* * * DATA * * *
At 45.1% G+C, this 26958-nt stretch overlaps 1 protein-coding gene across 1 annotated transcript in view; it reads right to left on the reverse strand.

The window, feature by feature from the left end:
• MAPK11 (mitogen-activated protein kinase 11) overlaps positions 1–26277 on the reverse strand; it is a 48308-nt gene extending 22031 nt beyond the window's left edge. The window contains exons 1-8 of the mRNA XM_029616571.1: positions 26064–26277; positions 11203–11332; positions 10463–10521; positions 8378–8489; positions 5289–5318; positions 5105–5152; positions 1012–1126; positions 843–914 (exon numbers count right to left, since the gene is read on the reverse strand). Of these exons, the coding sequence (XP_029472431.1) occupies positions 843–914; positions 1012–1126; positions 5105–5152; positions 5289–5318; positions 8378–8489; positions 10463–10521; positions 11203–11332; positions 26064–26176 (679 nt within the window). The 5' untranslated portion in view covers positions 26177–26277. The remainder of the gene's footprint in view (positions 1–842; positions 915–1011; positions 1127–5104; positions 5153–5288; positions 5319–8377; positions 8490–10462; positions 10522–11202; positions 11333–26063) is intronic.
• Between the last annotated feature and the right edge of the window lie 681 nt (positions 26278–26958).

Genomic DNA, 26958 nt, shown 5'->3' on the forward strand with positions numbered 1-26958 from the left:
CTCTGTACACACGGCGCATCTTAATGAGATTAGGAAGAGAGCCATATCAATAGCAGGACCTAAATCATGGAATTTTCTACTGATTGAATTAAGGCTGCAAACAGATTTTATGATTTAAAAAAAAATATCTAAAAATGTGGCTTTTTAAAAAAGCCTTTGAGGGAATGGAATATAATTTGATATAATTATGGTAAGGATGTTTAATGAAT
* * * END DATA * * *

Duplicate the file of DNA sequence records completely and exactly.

At 45.1% G+C, this 26958-nt stretch overlaps 1 protein-coding gene across 1 annotated transcript in view; it reads right to left on the reverse strand.

The window, feature by feature from the left end:
• MAPK11 (mitogen-activated protein kinase 11) overlaps positions 1–26277 on the reverse strand; it is a 48308-nt gene extending 22031 nt beyond the window's left edge. The window contains exons 1-8 of the mRNA XM_029616571.1: positions 26064–26277; positions 11203–11332; positions 10463–10521; positions 8378–8489; positions 5289–5318; positions 5105–5152; positions 1012–1126; positions 843–914 (exon numbers count right to left, since the gene is read on the reverse strand). Of these exons, the coding sequence (XP_029472431.1) occupies positions 843–914; positions 1012–1126; positions 5105–5152; positions 5289–5318; positions 8378–8489; positions 10463–10521; positions 11203–11332; positions 26064–26176 (679 nt within the window). The 5' untranslated portion in view covers positions 26177–26277. The remainder of the gene's footprint in view (positions 1–842; positions 915–1011; positions 1127–5104; positions 5153–5288; positions 5319–8377; positions 8490–10462; positions 10522–11202; positions 11333–26063) is intronic.
• Between the last annotated feature and the right edge of the window lie 681 nt (positions 26278–26958).

Genomic DNA, 26958 nt, shown 5'->3' on the forward strand with positions numbered 1-26958 from the left:
CTCTGTACACACGGCGCATCTTAATGAGATTAGGAAGAGAGCCATATCAATAGCAGGACCTAAATCATGGAATTTTCTACTGATTGAATTAAGGCTGCAAACAGATTTTATGATTTAAAAAAAAATATCTAAAAATGTGGCTTTTTAAAAAAGCCTTTGAGGGAATGGAATATAATTTGATATAATTATGGTAAGGATGTTTAATGAAT